FOR the past several days, our office entrance was filled with people, waiting around, milling, chewing on food, leaving empty water bottles in scattered litter along with candy and chichirya wrappers and corn husks.
There must have been hundreds of them at one time since the guard at the entrance of the office next door was announcing through the megaphones priority numbers by the 25s.
"Three hundred twenty five to three hundred fifty," he said as I squeezed my way out to puff on my poison.
Our office is right next door to the Professional Regulation Commission (PRC) and last week was the schedule of the nurses' board. It was a crush, and that was just for Southern Mindanao.
Thousands more must be similarly sitting, chewing, and littering in other PRC offices nationwide, thousands hoping to pass the board and find work as a nurse.
How many of them will not make it? Who among the sitting, chewing, littering crowd would get his license? Who among the licensed ones will get a job as a nurse? Who among them will just twiddle their thumbs afterwards or cajole their way out of the profession that most likely wasn't their real choice?
Hope wasn't quite apparent in those crowds. There was trepidation, there was impatience. Maybe hope had to take backstage as the wait can tax anyone's patience. Our office faces the east, so you can imagine the sun's rays in the morning. The overhang that provides some shade does so only at past 9 a.m. But these same people arrive as early as dawn, in rented vans, by big groups from all over Southern Mindanao.
They start out milling outside the PRC's door, waiting for the numbers to be given out. And then they peter out along the length of the huge building, the first ones finding space on the flowerboxes, the rest having to make do with th floor.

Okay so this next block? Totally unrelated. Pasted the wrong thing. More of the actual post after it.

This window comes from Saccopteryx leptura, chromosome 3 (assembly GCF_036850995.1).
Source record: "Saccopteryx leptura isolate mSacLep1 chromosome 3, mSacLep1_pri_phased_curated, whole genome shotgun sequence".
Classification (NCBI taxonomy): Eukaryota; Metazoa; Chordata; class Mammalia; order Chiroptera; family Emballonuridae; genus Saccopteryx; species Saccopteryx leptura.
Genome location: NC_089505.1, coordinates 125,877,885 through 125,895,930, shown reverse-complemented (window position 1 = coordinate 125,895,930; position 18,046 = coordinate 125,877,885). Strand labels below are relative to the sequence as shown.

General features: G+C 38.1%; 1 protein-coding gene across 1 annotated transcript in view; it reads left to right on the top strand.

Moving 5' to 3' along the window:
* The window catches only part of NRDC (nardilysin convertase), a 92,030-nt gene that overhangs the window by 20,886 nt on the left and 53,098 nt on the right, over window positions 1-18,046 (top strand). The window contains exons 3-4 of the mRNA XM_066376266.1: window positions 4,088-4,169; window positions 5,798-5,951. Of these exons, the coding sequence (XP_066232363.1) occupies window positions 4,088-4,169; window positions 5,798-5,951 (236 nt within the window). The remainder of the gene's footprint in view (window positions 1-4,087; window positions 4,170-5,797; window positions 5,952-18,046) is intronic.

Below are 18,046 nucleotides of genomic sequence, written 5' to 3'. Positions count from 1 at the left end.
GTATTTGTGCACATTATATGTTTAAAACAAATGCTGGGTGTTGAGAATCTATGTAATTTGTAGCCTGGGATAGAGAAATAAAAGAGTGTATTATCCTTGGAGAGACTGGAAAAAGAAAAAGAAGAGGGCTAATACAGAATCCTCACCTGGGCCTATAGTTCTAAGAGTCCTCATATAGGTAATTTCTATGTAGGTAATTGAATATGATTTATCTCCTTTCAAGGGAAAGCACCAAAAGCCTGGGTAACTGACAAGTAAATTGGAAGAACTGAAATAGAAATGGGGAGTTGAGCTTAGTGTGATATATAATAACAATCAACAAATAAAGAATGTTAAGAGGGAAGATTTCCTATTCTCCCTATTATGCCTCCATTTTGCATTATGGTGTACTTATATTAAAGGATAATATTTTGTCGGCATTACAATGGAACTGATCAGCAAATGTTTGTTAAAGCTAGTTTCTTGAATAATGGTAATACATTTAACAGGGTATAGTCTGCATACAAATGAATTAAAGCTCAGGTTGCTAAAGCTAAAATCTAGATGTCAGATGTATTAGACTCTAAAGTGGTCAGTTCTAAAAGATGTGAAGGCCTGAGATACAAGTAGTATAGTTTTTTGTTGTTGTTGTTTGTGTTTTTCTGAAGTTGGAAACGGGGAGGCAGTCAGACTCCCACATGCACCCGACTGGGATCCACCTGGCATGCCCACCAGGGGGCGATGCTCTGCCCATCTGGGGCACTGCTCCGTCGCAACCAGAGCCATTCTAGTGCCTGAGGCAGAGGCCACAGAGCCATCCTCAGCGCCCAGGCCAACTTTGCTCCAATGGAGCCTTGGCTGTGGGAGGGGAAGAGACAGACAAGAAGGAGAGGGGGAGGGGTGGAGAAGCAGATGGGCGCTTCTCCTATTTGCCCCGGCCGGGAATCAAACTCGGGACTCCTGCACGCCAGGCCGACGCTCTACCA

How many of them will have to come back to try again? How many will just give up and be listed among the millions of unemployed?
The answers to these questions will be a reflection on the quality of education they have paid for; and we know there is now a very low passing rate among the nursing graduates.
How sad indeed for the young to lose that glimmer of hope in their eyes as they come face to face with the realities of the world we have crafted for our children. A world where there are people who just lust for money, shortchanging all those who dream but can barely afford the superior quality of top-performing schools and universities. A world where a good number of children are sent to nursing school to fulfill the dreams of their parents of landing a job abroad.
But that's just how it is, and the young once, who are on their first step into real adulthood will just have to hack their way through all these and hang on to the hope they all started with, and to most of them, not much else.
After them, those aspiring to be physicians, master plumbers, electrical engineers, and a hundred thousand more hopefuls.
In a world where businesses are encouraged to provide for their own power supplies with incentives to entice them to invest in such, and where some sectors are pushing that journalists be armed so they can protect themselves, people only have hope to hang their dreams on. Not much else.